experiential learning

What does experiential learning look like?

How private companies can accelerate needed change in teaching approaches

The term millennial is a word that big education aspires to connect with, yet has trouble relating to. Too often in higher education it simply means 20-somethings, and the question then becomes: “How do we market to millennials so they understand that education is an experience?”

Make no mistake–experiential learning is a requirement. It only intensifies as you move up the educational ladder. Concepts become multi-faceted and gray. They are no longer black-and-white with correct answers, but rather a multitude of scenarios requiring critical thinking to arrive at one of infinite possible solutions. And for that reason, college is a valuable experience. Never mind the social and cultural elements–college excels at teaching you how to think.

The new paradigm

But, getting to that point in the discussion requires a foundation. Learning to enable discussion and go to the next level used to be done by reading books and taking notes. For better or worse, that’s no longer engaging–at least not in the way that today’s learners expect. Facebook, Youtube, Instagram, Netflix, and others now command an average of 2.5 hours of daily viewing by the public. This is education’s competition, as those platforms have found a way to capture interest by delivering a personalized and adaptive experience to the user.

(Next page: How edtech companies are aiding higher learning)

When universities saw the digital shift, there was an immediate rush to put curriculum online to meet the new trend of digital learning. But it largely didn’t work, because it has still been the same old education, just with a different wrapper. As students became standardized to the marvels of the tech giants, they came to expect more.

That’s where edtech companies pushing novel learning paradigms and platforms have come to the aid of higher learning. A university doesn’t have the focus and budget to figure out how to gamify learning; Duolingo and others do. A university doesn’t have the resources for a dedicated team of engineers to focus on adaptive education, but companies like Quizlet can. University budgets are often planned out a year in advance, whereas a company like mine can move resources to add a groundbreaking feature as soon as we dream it.

Private companies have found a way to get higher education (and, indeed, the entire sector) on the same playing field with Fortune 50 tech players vying for learners’ attention. They can deliver content in short, segmented bursts, make it engaging, and offer an experience that yields a similar chemical effect on the brain as a favorite social channel. By specializing and taking on pieces of the problem, private companies can accelerate needed change in teaching approaches.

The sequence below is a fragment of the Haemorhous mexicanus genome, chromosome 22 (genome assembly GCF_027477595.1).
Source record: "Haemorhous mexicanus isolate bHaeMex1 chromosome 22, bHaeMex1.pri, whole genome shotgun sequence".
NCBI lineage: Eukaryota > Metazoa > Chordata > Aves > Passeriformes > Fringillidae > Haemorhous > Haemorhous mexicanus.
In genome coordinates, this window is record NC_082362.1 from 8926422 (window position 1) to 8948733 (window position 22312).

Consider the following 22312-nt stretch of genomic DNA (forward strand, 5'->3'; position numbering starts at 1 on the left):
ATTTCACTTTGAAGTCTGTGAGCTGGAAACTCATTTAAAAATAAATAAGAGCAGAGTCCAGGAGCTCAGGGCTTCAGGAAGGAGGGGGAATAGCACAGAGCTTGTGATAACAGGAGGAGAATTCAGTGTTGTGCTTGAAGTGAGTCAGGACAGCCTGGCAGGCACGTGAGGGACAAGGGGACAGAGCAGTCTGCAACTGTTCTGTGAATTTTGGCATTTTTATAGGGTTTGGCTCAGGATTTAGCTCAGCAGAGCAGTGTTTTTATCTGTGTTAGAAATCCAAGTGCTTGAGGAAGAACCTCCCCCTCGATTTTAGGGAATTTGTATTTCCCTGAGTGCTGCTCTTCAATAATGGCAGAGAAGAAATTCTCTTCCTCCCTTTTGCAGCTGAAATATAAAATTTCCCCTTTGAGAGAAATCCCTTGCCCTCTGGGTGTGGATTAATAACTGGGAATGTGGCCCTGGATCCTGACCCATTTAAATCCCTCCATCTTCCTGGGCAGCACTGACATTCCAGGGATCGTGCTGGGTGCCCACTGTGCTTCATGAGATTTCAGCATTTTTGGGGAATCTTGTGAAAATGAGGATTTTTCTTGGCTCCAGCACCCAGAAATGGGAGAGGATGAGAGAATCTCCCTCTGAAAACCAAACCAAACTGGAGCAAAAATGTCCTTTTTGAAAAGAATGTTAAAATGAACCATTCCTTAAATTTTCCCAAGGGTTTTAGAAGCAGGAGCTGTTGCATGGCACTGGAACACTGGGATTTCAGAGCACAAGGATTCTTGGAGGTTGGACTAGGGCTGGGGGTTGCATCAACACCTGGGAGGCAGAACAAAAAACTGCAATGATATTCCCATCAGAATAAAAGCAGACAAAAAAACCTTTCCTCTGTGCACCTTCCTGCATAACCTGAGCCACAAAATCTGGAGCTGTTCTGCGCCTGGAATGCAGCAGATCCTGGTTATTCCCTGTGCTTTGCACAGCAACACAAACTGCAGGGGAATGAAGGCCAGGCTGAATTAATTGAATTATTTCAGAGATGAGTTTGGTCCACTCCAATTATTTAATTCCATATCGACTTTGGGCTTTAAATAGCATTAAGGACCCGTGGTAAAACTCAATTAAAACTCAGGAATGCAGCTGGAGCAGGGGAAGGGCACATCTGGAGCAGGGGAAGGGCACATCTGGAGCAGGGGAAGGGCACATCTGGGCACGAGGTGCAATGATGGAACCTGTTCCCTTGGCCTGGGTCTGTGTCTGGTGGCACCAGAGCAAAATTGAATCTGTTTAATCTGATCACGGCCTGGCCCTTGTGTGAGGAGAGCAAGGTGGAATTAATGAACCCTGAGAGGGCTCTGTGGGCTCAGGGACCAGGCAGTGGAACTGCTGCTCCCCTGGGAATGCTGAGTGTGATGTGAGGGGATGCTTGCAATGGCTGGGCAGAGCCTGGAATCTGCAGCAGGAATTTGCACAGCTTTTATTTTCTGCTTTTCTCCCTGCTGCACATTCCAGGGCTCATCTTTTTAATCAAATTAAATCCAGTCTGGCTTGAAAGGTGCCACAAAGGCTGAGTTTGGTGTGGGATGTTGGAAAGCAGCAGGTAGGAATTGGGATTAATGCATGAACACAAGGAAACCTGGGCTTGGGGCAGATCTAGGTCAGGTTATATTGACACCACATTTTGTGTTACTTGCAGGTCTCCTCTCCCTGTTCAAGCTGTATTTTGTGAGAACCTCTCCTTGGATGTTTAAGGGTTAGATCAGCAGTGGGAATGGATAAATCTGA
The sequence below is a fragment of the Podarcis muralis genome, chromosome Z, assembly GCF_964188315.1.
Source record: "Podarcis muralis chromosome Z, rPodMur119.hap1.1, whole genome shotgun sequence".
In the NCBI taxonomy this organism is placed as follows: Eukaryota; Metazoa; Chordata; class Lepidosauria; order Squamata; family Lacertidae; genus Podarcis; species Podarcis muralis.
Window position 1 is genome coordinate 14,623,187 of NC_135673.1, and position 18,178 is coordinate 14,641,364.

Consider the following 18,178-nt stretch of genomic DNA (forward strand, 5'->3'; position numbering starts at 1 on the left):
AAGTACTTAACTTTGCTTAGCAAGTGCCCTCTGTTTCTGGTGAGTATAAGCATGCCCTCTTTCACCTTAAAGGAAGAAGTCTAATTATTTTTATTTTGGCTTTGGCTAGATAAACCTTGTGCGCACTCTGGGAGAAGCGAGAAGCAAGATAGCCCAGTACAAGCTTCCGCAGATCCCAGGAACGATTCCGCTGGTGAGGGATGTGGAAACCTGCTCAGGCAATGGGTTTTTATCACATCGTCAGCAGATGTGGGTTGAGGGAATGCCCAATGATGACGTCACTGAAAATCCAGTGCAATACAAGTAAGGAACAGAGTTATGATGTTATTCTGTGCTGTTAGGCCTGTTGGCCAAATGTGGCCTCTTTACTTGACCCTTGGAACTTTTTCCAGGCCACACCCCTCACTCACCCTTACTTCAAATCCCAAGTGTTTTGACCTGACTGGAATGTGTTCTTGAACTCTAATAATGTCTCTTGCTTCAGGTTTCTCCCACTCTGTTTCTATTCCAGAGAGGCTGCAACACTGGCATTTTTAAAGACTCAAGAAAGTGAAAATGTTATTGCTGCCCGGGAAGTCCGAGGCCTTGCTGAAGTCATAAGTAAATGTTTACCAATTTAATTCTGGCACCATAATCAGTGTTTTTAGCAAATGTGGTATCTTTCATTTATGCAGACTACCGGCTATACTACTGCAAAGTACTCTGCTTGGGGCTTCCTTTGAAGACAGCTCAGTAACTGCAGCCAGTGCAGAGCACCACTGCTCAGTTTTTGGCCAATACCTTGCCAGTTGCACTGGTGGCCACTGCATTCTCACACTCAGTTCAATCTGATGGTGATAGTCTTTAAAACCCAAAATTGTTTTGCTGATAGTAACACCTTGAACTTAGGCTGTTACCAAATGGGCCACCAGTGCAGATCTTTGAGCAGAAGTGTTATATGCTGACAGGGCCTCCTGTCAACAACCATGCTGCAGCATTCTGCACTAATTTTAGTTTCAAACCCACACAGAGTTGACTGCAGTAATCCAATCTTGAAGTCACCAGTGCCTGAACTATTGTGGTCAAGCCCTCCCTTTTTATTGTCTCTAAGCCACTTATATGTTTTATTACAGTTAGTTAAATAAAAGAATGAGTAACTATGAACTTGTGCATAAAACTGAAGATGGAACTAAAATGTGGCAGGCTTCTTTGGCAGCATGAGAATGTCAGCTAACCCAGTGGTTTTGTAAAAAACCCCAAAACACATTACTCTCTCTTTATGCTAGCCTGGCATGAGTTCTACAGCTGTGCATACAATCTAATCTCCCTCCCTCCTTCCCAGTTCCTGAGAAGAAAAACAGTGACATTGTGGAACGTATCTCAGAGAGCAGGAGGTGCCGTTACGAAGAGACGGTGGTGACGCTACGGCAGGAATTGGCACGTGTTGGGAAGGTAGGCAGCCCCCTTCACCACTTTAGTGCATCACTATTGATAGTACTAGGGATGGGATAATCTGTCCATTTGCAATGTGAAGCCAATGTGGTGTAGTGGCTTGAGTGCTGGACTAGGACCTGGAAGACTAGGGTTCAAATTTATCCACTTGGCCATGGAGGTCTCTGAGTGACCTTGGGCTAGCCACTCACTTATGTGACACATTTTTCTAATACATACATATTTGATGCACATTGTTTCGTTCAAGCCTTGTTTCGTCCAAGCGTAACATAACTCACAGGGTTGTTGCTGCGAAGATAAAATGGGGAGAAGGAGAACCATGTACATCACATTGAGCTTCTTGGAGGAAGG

As we’ve progressed, universities have come to understand. Initially, they thought it was edtech vs. education; there was animosity. Now, they realize it’s education vs. social media and entertainment; the stakes are higher than ever before. As our education system comes under attack at every level, the private-public education community has begun to find ways to work together.

Collaboration is key

Universities now openly seek partnerships to help them deliver the core material their students need. Companies are finding the best educators in the world and featuring them on scalable platforms, making sure that baseline of information is of the highest quality. Students are using technology on their phones, having experiences not that different from the app icons two rows down, which is making learning something they want to do.

In turn, that’s driving concepts like the flipped classroom to become the norm, not the exception. It’s enabling universities to home in on the experience that sets them apart. Professors shift from their former roles as lecturers to discussants. This change makes them more effective; their expertise is rarely at the foundational level, but rather deep into the nuances and challenges that got them the job in the first place.

And we’re all better for it. More learners are entering higher education than ever before. The same can be said for the graduation rates of full-time students. Both parties–the learners and the institutions–are finding tools that fit the new device-centric, digital normal to supplement their in-person experience.

Education is finally finding its footing. The necessity, born of competition from outside and seemingly unrelated entities, has spawned irreversible and positive changes in how education is approached. Every day, new companies are forming to continue pushing innovation, improving our educational engine as we begin to train people for the jobs of tomorrow.

Change is one of the few guarantees in life. Just like the move from animals to vehicles, education went through a period of experimentation and transformation. Today, those vehicles undergo another shift as clean energy and autonomous driving impacts the industry at its most basic level. Education has been no different. Where the analogy diverges is the people’s perception and willingness to embrace the change. We’re lucky in that regard. Through technology, learners have made it clear what they want and need. Now, it’s just up to us to deliver it.

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